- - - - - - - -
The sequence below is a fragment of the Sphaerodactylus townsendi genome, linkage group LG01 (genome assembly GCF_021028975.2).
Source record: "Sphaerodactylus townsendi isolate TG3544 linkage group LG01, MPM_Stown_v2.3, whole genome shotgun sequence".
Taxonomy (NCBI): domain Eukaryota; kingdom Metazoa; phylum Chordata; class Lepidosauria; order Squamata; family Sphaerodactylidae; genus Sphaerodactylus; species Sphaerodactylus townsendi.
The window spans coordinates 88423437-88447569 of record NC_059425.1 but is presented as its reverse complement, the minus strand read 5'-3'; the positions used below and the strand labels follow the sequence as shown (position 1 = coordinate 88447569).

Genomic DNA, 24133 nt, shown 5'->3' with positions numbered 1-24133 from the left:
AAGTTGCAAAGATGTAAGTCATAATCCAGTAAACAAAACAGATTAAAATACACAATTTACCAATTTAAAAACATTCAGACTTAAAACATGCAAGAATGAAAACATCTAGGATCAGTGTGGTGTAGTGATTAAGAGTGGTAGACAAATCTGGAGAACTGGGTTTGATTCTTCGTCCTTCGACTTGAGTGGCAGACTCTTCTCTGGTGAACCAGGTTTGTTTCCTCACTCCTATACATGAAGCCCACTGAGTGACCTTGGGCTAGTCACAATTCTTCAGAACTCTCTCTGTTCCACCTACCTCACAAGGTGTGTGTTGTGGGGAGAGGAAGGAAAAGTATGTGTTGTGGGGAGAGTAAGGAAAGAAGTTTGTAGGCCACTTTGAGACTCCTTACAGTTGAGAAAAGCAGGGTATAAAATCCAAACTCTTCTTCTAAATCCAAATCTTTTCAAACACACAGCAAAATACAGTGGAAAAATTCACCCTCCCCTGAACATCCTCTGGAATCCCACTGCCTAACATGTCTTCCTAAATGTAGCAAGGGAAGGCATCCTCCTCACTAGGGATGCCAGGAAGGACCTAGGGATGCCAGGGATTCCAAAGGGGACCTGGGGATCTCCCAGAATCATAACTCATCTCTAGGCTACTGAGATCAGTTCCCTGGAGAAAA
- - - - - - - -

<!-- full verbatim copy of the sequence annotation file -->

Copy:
The sequence below is a fragment of the Sphaerodactylus townsendi genome, linkage group LG01 (genome assembly GCF_021028975.2).
Source record: "Sphaerodactylus townsendi isolate TG3544 linkage group LG01, MPM_Stown_v2.3, whole genome shotgun sequence".
Taxonomy (NCBI): domain Eukaryota; kingdom Metazoa; phylum Chordata; class Lepidosauria; order Squamata; family Sphaerodactylidae; genus Sphaerodactylus; species Sphaerodactylus townsendi.
The window spans coordinates 88423437-88447569 of record NC_059425.1 but is presented as its reverse complement, the minus strand read 5'-3'; the positions used below and the strand labels follow the sequence as shown (position 1 = coordinate 88447569).

Genomic DNA, 24133 nt, shown 5'->3' with positions numbered 1-24133 from the left:
AAGTTGCAAAGATGTAAGTCATAATCCAGTAAACAAAACAGATTAAAATACACAATTTACCAATTTAAAAACATTCAGACTTAAAACATGCAAGAATGAAAACATCTAGGATCAGTGTGGTGTAGTGATTAAGAGTGGTAGACAAATCTGGAGAACTGGGTTTGATTCTTCGTCCTTCGACTTGAGTGGCAGACTCTTCTCTGGTGAACCAGGTTTGTTTCCTCACTCCTATACATGAAGCCCACTGAGTGACCTTGGGCTAGTCACAATTCTTCAGAACTCTCTCTGTTCCACCTACCTCACAAGGTGTGTGTTGTGGGGAGAGGAAGGAAAAGTATGTGTTGTGGGGAGAGTAAGGAAAGAAGTTTGTAGGCCACTTTGAGACTCCTTACAGTTGAGAAAAGCAGGGTATAAAATCCAAACTCTTCTTCTAAATCCAAATCTTTTCAAACACACAGCAAAATACAGTGGAAAAATTCACCCTCCCCTGAACATCCTCTGGAATCCCACTGCCTAACATGTCTTCCTAAATGTAGCAAGGGAAGGCATCCTCCTCACTAGGGATGCCAGGAAGGACCTAGGGATGCCAGGGATTCCAAAGGGGACCTGGGGATCTCCCAGAATCATAACTCATCTCTAGGCTACTGAGATCAGTTCCCTGGAGAAAA